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Directed by Miles Doleac
Written by Miles Doleac
Starring Miles Doleac, Sherri Eakin, Ritchie Montgomery, Lindsay Anne Williams, Jeremy Sande, Creek Wilson, Cotton Yancey, Mindy Van Kuren, Wesley O’Mary, Michael Randall, Dan Forest, Ella Claire Bennett, Scott Bolster, Dan Ellzey, Joseph VanZandt, Anjuli May

HALLOWED GROUND has a decent premise and passable acting (something that doesn’t often happen in low budget movies). The problem is that, for the first hour, it forgets that it’s supposed to be a horror movie.

A troubled married couple Vera (Sherri Eakin) and Alice (Lindsay Anne Williams) go on a weekend vacation to a secluded lodge in the woods to rekindle their romance. Unbeknownst to them, a group of backwoods cultists are looking for a sacrifice to their elder gods.

HALLOWED GROUND was written, directed, and even stars Miles Doleac as one of the leads, which may explain why this almost two hour film feels unfocused and in need of a massive edit. Almost an entire forty five minutes or so of the film focuses on soap opera level relationship angst between the two lesbian leads. Going into this one knowing that it is a horror movie, I found myself tempted to look at my phone, clip my toenails, do anything that could pass the time while the two leads talk about their love, their betrayal, their faith in one another, and their lack of trust. It’s just an uncomfortable amount of time dedicated to Lifetime level drama that really does nothing but eat away at one’s interest in the movie itself.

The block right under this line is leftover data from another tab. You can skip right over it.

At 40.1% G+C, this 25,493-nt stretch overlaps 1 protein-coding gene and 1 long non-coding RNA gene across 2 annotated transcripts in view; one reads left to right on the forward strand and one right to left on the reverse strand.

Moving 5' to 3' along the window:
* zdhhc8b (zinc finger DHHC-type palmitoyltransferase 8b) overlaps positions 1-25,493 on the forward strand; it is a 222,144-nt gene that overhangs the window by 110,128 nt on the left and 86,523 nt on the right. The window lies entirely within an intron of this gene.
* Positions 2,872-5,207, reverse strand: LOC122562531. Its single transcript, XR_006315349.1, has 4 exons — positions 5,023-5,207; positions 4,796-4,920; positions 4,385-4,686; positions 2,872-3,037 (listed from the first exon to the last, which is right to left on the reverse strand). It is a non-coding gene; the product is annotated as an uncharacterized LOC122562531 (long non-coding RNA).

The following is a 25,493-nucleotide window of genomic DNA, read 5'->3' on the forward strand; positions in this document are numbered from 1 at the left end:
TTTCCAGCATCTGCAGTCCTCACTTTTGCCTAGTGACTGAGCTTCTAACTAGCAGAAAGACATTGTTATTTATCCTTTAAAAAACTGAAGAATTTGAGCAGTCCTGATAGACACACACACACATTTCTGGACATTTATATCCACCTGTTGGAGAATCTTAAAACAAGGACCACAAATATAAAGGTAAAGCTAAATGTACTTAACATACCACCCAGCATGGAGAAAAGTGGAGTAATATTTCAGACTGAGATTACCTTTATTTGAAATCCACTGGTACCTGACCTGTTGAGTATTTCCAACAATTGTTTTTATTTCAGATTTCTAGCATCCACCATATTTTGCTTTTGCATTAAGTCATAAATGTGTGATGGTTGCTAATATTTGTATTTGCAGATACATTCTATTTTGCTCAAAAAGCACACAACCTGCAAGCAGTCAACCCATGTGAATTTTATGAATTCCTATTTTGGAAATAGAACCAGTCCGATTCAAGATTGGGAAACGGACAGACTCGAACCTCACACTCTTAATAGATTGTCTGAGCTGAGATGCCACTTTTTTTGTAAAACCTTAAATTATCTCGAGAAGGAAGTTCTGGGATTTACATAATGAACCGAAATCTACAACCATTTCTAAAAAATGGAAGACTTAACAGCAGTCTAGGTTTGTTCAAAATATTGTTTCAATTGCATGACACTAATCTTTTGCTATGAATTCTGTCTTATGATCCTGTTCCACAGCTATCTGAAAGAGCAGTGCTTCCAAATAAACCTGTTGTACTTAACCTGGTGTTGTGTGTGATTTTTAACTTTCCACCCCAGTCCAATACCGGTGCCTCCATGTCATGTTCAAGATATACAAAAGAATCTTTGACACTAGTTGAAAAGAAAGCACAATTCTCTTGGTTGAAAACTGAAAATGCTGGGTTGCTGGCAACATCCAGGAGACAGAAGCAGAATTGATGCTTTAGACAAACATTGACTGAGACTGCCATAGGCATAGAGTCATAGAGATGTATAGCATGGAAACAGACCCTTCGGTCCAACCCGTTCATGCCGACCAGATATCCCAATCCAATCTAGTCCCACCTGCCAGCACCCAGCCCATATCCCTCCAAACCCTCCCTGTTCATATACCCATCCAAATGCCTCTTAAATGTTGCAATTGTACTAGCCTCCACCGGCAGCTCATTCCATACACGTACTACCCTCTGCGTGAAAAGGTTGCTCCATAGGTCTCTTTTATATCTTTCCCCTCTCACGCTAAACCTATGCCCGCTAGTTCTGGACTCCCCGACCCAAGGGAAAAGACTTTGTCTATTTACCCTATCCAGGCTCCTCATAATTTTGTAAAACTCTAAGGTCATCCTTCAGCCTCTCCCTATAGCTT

It’s a shame, because when the horror eventually shambles into the frame in the form of some good old boys who just love to wear animal pelts and worship ancient evil in the woods. There is a definite level of both menace and goofiness to these baddies. The horned helmet of Doleac as the leader of the cultists looks kind of hokey, but the dialog and their devious actions are pretty deadly. The problem is that I imagine those who check out this film will have tuned out by the time any of this occurs.

There is also a weird tone to HALLOWED GROUND. It feels rather progressive as it focuses on the relationship between two women in love with one another, pitting them against ancient traditions and even a sort of menacing patriarchy in the form of the cultists. But just when one might think this is a feminist style film, Doleac injects multiple sex scenes involving its leads, giving this a sort of Skinemax feel that goes against any forward thinking direction this one might have taken. The result is that HALLOWED GROUND is a confusing and meandering film that takes way too long to get moving.